When you die to self, life will spring forth.  People will be touched. Lives will be changed.

Great, But with Whom?

Naaman… was a great man with his master…” —2 Kings 5:1

“…he [John the Baptist] shall be great in the sight of the Lord…” —Luke 1:15

Naaman was “a great man WITH HIS MASTER…”  A person’s so-called “greatness” depends on the company he keeps.  For example: There are those who are “great” with the world, but don’t amount to anything with the Lord—in reality they are “a leper.”    It is one thing to be “great” with your peers, and another thing to be great with the Lord.

If you only keep company with one particular crowd, you will only hear what that crowd says about you.  Birds of a feather flock together.  If you only surround yourself with people who think you’re special, how will you know if you may not be as great as people think you are?  The danger in only hearing people’s accolades is you may actually start to believe it!

Beware of the praises of people. Be content with rejoicing in yourself alone, and not in another (Gal. 6:4). It doesn’t matter how great people think you are. All that really counts is the praise that comes from God (1 Cor. 4:5). Jesus asked, “How can ye believe, which receive honour one of another, and seek not the honour that cometh from God only?” (John 5:44).  Read Romans 2:29.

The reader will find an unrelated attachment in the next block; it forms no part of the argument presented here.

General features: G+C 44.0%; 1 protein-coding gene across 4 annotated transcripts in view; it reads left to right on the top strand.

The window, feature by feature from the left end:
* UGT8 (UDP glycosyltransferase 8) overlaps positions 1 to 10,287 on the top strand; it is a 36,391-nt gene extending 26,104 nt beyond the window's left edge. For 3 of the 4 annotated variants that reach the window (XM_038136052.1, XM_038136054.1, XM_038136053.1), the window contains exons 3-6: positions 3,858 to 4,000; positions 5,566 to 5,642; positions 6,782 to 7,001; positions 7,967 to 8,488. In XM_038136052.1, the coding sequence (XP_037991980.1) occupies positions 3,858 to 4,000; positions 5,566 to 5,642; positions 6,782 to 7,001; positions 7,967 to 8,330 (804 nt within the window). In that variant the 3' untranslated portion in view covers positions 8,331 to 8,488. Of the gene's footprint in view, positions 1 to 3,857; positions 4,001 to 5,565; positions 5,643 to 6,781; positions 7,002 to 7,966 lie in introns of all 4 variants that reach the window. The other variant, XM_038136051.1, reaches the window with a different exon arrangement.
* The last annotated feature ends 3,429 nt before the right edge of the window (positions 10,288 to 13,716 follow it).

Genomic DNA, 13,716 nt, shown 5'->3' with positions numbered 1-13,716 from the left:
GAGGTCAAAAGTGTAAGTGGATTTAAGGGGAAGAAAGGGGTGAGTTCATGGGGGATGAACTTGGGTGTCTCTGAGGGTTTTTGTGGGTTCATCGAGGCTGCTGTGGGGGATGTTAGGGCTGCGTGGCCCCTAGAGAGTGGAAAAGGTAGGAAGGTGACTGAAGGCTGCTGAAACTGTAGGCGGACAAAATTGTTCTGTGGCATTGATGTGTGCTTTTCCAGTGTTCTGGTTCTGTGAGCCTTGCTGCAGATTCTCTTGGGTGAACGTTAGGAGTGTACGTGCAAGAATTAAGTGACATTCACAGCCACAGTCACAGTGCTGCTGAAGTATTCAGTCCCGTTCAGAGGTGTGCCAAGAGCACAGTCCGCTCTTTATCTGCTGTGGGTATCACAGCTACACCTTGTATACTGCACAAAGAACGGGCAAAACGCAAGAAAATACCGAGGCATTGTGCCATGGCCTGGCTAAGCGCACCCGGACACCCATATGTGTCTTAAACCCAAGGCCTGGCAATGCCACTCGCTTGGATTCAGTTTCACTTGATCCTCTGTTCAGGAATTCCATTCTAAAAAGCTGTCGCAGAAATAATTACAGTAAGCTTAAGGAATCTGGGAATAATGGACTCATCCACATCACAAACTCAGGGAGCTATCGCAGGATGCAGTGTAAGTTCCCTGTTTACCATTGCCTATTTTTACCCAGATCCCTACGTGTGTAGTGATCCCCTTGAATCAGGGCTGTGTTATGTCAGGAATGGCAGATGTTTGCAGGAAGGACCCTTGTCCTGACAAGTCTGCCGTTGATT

I heard someone offer this advice:  Spend some time in the company of people who don’t particularly like you.  It will be good for you and will help you to have a balanced view of yourself.  It will keep you from having illusions of grandeur (Rom. 12:3; Gal. 6:3).


A Pattern for Soul Winning

When Elisha was come into the house, behold, the child was dead, and laid upon his bed. He went in therefore, and shut the door upon them twain, and prayed unto the LORD.  And he went up, and lay upon the child, and put his mouth upon his mouth, and his eyes upon his eyes, and his hands upon his hands: and he stretched himself upon the child; and the flesh of the child waxed warm. Then he returned, and walked in the house to and fro; and went up, and stretched himself upon him: and the child sneezed seven times, and the child opened his eyes. —2 Kings 4:32-37